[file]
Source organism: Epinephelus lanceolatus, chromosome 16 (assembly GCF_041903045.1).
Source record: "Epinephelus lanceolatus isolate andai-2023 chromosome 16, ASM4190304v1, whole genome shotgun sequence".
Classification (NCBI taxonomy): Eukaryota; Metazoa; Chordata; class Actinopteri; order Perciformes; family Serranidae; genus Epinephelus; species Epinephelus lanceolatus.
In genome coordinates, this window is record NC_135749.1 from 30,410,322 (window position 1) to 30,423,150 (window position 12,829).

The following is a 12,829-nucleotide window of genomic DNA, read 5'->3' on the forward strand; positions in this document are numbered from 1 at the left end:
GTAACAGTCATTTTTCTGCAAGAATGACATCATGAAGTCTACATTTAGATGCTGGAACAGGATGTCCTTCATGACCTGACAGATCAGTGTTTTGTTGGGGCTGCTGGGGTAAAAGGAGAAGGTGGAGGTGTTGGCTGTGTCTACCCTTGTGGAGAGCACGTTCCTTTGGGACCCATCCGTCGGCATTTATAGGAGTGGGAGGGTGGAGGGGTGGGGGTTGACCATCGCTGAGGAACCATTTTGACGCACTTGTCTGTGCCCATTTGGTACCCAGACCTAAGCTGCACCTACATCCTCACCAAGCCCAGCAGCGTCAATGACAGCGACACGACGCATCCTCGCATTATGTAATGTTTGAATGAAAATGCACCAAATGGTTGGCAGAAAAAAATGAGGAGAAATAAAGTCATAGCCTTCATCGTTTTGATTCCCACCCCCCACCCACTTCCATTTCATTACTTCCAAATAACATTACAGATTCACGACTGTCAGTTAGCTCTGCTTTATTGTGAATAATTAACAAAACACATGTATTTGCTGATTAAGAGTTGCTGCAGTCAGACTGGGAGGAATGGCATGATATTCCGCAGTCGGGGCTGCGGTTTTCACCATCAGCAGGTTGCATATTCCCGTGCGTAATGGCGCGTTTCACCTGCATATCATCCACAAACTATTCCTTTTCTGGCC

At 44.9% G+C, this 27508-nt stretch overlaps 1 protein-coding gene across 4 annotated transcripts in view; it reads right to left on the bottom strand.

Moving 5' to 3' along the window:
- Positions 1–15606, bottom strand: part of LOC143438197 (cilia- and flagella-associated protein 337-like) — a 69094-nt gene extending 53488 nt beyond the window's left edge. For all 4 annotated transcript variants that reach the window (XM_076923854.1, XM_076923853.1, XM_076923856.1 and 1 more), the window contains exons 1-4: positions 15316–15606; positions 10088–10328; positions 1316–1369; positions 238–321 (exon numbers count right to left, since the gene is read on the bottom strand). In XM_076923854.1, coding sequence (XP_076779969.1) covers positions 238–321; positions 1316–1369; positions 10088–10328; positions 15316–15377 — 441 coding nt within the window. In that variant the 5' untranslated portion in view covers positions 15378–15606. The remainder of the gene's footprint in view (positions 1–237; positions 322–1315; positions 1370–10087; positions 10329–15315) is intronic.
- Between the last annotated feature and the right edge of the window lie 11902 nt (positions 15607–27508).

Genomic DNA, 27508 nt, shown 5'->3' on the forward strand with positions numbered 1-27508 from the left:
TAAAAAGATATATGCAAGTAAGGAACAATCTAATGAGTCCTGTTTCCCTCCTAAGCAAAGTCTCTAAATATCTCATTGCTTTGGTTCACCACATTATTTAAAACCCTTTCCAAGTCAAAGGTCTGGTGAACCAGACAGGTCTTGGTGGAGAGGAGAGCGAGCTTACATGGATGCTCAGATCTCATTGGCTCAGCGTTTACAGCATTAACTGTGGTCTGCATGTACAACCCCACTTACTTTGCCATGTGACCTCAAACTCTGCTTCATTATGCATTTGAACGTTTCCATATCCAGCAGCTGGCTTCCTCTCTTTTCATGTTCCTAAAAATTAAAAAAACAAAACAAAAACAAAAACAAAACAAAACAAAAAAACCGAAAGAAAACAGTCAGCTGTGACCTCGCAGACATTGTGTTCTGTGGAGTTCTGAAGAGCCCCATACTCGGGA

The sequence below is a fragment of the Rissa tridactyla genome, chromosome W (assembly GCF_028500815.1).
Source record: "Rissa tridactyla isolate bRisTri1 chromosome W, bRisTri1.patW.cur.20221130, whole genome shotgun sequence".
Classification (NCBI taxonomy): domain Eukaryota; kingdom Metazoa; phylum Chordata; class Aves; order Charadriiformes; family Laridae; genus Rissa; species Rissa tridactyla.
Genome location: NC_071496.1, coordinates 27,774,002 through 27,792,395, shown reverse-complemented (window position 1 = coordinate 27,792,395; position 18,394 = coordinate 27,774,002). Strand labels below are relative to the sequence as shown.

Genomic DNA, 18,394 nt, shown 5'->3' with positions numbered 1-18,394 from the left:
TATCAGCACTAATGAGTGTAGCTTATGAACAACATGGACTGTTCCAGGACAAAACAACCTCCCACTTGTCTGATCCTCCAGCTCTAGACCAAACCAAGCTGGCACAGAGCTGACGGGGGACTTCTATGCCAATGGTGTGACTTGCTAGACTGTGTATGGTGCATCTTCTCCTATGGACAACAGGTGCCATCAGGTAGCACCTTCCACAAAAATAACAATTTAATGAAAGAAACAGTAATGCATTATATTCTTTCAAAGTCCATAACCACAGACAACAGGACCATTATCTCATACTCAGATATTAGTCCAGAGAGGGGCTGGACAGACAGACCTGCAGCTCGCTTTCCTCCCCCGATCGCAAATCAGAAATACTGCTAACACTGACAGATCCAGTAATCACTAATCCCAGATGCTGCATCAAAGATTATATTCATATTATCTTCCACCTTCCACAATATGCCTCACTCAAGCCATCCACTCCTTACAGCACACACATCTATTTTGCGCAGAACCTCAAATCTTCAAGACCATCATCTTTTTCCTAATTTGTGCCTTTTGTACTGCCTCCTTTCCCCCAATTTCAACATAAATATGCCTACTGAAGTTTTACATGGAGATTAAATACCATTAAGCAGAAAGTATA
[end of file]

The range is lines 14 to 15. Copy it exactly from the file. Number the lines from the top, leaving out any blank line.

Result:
Source record: "Rissa tridactyla isolate bRisTri1 chromosome W, bRisTri1.patW.cur.20221130, whole genome shotgun sequence".
Classification (NCBI taxonomy): domain Eukaryota; kingdom Metazoa; phylum Chordata; class Aves; order Charadriiformes; family Laridae; genus Rissa; species Rissa tridactyla.